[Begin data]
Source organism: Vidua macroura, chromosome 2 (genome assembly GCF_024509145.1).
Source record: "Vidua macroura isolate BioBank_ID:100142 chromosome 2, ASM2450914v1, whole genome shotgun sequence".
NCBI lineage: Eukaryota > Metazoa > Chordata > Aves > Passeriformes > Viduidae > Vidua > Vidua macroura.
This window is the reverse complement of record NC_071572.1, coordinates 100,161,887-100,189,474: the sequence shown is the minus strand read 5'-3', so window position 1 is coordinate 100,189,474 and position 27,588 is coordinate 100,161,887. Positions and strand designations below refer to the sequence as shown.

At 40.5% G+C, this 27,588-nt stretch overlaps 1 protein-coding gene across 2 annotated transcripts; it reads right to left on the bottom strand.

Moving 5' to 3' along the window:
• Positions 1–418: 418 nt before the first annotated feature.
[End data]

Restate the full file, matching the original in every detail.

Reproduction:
Source organism: Vidua macroura, chromosome 2 (genome assembly GCF_024509145.1).
Source record: "Vidua macroura isolate BioBank_ID:100142 chromosome 2, ASM2450914v1, whole genome shotgun sequence".
NCBI lineage: Eukaryota > Metazoa > Chordata > Aves > Passeriformes > Viduidae > Vidua > Vidua macroura.
This window is the reverse complement of record NC_071572.1, coordinates 100,161,887-100,189,474: the sequence shown is the minus strand read 5'-3', so window position 1 is coordinate 100,189,474 and position 27,588 is coordinate 100,161,887. Positions and strand designations below refer to the sequence as shown.

At 40.5% G+C, this 27,588-nt stretch overlaps 1 protein-coding gene across 2 annotated transcripts; it reads right to left on the bottom strand.

Moving 5' to 3' along the window:
• Positions 1–418: 418 nt before the first annotated feature.